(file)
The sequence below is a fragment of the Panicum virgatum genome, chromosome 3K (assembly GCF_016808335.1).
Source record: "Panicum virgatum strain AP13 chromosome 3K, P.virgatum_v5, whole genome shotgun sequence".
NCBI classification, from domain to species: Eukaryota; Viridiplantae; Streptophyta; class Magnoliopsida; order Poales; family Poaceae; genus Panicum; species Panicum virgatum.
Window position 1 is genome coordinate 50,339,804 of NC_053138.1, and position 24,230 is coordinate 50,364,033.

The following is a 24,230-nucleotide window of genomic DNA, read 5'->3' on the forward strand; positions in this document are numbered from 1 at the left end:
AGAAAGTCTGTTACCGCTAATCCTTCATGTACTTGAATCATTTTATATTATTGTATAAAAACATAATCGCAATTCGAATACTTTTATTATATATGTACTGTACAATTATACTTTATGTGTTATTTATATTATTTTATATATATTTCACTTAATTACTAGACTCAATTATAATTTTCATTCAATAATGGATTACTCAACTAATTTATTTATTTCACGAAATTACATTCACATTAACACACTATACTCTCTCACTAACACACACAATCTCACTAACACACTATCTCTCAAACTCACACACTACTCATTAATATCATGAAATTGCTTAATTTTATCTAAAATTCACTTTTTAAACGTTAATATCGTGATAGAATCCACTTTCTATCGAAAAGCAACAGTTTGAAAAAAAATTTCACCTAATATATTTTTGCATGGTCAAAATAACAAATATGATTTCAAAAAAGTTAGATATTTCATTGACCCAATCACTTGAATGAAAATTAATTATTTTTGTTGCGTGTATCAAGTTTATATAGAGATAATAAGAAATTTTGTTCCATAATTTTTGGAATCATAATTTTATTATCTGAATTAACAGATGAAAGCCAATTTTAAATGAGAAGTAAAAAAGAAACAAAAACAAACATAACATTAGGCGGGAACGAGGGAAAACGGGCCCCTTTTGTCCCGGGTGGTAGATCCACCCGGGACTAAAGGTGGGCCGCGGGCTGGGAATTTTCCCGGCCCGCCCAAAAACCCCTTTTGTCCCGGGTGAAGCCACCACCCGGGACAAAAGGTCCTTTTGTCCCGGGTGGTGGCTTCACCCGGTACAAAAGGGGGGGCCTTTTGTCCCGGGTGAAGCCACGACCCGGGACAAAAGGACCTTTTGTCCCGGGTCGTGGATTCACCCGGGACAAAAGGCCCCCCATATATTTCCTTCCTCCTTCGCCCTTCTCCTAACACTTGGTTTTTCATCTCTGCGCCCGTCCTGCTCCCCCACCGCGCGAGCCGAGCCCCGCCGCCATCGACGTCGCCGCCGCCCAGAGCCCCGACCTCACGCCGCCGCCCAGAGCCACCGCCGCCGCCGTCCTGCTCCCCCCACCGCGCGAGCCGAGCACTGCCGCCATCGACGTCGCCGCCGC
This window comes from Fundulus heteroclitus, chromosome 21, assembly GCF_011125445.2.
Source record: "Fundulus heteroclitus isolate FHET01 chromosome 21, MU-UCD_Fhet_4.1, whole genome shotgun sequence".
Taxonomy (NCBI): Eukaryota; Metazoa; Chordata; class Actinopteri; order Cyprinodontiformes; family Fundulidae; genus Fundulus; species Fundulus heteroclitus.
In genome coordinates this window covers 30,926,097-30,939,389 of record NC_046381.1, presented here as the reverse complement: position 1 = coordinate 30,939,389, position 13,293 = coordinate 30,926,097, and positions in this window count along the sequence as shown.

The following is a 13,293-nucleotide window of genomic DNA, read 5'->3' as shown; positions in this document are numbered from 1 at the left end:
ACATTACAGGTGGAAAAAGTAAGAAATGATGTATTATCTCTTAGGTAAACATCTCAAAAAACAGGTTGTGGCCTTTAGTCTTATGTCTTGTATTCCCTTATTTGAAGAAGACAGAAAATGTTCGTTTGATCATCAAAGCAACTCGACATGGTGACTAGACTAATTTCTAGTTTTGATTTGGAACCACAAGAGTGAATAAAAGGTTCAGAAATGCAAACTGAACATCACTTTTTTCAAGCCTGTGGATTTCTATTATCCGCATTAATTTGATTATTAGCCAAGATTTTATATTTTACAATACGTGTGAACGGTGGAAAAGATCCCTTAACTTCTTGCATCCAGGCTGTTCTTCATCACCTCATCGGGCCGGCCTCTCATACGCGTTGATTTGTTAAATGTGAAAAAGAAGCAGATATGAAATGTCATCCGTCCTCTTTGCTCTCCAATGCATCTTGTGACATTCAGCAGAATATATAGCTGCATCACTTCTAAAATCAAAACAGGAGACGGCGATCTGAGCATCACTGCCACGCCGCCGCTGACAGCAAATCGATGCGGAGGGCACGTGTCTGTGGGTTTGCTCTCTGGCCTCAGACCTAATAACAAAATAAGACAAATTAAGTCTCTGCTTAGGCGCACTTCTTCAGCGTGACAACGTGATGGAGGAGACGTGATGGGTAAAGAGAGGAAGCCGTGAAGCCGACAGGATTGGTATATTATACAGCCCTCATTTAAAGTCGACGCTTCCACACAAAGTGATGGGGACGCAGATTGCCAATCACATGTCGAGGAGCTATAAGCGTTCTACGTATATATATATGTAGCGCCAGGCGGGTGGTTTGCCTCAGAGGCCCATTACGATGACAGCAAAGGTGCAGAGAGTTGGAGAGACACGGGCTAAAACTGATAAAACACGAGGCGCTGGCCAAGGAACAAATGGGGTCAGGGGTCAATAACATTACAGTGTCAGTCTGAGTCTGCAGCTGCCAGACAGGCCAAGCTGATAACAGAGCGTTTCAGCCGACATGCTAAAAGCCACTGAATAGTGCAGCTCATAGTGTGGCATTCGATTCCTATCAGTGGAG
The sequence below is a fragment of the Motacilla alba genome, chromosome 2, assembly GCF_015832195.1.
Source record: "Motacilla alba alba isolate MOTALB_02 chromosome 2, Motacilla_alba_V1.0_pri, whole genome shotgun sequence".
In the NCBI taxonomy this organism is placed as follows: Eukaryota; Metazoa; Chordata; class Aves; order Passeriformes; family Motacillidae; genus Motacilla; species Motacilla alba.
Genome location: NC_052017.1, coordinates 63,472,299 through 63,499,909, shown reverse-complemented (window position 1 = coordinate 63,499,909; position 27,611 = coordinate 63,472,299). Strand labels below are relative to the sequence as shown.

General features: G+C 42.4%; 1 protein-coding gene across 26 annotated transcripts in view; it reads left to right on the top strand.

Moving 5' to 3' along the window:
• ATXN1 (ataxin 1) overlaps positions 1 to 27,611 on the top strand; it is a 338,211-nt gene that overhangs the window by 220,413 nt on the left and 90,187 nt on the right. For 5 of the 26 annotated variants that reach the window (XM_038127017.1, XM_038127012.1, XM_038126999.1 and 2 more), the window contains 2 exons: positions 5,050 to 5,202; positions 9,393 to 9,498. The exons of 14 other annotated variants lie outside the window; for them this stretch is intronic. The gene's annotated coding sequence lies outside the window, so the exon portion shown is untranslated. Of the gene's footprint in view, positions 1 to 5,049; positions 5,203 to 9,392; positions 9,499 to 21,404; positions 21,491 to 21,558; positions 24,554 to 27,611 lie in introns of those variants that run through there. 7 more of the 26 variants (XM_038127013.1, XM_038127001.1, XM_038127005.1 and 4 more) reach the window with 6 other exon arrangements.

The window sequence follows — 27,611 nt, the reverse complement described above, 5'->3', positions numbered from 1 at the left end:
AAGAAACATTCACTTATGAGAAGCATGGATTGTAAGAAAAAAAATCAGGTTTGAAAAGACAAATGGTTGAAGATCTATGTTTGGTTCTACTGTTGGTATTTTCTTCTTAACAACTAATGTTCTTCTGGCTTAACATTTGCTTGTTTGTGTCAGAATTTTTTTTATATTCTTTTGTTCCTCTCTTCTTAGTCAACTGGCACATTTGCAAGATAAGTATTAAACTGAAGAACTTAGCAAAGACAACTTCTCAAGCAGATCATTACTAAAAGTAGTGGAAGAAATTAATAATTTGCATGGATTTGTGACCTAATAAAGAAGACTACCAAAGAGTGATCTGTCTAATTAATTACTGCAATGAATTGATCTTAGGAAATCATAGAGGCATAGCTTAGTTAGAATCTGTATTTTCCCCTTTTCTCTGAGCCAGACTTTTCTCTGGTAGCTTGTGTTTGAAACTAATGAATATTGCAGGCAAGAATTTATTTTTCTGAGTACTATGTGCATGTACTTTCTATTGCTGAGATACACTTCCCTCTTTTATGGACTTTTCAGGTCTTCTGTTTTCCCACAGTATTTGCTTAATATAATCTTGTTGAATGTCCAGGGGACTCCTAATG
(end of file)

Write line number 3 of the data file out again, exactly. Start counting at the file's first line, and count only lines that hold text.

NCBI classification, from domain to species: Eukaryota; Viridiplantae; Streptophyta; class Magnoliopsida; order Poales; family Poaceae; genus Panicum; species Panicum virgatum.